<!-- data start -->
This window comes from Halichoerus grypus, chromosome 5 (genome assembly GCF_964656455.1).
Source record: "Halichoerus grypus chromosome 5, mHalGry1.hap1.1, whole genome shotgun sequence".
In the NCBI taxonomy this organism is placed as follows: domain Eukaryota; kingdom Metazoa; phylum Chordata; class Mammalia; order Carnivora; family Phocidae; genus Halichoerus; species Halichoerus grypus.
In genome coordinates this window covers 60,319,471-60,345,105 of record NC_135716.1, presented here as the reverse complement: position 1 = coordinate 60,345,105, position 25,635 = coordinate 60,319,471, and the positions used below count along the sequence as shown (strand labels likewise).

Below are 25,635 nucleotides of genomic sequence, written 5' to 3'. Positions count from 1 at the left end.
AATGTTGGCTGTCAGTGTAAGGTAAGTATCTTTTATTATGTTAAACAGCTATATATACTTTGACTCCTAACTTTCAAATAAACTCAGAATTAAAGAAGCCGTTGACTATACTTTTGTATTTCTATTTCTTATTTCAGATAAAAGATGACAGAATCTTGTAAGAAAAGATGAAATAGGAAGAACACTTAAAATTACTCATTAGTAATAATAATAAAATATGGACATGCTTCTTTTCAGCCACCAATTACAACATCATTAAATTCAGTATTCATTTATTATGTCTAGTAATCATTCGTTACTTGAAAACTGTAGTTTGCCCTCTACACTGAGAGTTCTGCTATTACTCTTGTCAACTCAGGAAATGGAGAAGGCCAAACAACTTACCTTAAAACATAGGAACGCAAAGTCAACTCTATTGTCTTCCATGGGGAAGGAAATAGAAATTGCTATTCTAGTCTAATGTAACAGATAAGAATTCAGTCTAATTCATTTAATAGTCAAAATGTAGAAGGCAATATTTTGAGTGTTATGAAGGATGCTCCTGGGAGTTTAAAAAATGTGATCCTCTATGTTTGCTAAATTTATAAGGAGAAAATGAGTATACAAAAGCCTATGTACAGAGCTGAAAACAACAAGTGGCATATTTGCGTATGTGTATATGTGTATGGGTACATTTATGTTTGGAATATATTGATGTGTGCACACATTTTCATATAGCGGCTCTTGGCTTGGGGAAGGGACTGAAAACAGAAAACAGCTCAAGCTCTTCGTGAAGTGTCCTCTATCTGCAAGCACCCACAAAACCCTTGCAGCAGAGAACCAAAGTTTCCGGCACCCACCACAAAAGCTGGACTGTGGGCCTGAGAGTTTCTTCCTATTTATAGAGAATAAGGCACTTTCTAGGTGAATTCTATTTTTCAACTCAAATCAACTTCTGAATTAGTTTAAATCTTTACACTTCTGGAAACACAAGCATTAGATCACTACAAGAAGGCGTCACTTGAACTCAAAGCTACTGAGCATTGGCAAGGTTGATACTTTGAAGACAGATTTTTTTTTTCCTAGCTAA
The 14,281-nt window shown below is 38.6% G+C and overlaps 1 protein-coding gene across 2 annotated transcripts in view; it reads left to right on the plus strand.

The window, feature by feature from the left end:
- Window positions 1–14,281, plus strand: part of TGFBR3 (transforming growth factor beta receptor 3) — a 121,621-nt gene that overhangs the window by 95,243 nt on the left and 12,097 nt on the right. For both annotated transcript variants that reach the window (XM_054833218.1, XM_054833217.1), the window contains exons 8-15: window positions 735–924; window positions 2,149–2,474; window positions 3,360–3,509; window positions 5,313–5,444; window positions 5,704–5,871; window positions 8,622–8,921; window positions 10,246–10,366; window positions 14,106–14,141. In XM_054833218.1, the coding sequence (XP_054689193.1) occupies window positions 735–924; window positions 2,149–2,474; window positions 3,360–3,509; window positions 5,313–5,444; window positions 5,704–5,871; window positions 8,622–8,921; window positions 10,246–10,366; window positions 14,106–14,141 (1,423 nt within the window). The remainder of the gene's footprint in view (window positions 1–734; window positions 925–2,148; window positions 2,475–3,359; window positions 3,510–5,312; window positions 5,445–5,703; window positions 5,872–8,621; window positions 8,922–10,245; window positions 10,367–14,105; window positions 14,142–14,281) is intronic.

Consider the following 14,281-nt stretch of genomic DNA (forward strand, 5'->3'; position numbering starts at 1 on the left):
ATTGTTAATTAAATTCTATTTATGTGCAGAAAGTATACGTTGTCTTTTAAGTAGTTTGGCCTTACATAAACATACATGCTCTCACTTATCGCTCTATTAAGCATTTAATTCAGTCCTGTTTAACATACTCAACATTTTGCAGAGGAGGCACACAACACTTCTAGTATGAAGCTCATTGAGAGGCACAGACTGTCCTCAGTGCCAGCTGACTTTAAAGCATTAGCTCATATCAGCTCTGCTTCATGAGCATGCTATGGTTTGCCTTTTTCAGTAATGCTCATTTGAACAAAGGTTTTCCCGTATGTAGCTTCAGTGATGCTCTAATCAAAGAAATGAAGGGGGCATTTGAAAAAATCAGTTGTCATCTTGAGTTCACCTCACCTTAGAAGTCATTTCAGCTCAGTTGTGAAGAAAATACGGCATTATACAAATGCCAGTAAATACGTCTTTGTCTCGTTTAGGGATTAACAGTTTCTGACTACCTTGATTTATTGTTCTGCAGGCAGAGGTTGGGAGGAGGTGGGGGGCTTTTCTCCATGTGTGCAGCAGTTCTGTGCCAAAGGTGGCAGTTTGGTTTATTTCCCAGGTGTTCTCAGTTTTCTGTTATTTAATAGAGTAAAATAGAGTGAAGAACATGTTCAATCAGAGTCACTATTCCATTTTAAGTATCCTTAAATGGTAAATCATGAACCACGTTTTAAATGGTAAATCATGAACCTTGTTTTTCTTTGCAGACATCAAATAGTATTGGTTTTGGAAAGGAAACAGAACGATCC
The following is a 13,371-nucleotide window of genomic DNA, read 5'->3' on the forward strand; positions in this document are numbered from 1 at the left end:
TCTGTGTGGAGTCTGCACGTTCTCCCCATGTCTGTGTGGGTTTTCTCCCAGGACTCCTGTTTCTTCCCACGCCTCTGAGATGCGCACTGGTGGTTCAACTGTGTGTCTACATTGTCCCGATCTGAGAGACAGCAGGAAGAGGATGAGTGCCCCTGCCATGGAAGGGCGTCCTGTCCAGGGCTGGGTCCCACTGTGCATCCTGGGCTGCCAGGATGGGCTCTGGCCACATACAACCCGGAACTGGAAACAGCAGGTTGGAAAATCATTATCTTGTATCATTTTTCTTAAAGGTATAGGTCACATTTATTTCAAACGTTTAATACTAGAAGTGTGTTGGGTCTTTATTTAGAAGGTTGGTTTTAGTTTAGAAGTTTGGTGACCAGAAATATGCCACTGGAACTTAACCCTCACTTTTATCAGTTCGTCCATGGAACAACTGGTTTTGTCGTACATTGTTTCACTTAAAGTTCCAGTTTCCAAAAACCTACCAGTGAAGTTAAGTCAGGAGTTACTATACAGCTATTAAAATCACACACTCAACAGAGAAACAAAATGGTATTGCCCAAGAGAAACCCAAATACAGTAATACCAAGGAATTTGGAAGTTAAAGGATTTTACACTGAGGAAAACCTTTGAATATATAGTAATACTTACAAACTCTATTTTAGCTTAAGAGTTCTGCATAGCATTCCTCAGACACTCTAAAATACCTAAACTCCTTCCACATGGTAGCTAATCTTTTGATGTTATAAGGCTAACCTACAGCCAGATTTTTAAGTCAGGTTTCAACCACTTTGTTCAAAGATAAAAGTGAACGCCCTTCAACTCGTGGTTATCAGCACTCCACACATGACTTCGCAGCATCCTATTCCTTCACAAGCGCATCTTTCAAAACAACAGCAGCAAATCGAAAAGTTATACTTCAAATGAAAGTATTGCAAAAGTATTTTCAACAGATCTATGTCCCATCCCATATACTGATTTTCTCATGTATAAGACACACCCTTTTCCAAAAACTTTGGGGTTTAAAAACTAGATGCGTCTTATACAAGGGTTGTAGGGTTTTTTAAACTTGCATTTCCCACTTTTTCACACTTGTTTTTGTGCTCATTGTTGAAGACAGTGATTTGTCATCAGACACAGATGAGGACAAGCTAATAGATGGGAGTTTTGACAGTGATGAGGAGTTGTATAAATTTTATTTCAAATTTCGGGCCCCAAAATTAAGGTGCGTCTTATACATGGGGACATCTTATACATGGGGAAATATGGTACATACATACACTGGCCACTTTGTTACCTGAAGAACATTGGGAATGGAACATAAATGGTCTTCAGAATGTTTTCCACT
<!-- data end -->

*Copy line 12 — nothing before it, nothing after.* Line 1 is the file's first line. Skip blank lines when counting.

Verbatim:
The following is a 13,371-nucleotide window of genomic DNA, read 5'->3' on the forward strand; positions in this document are numbered from 1 at the left end: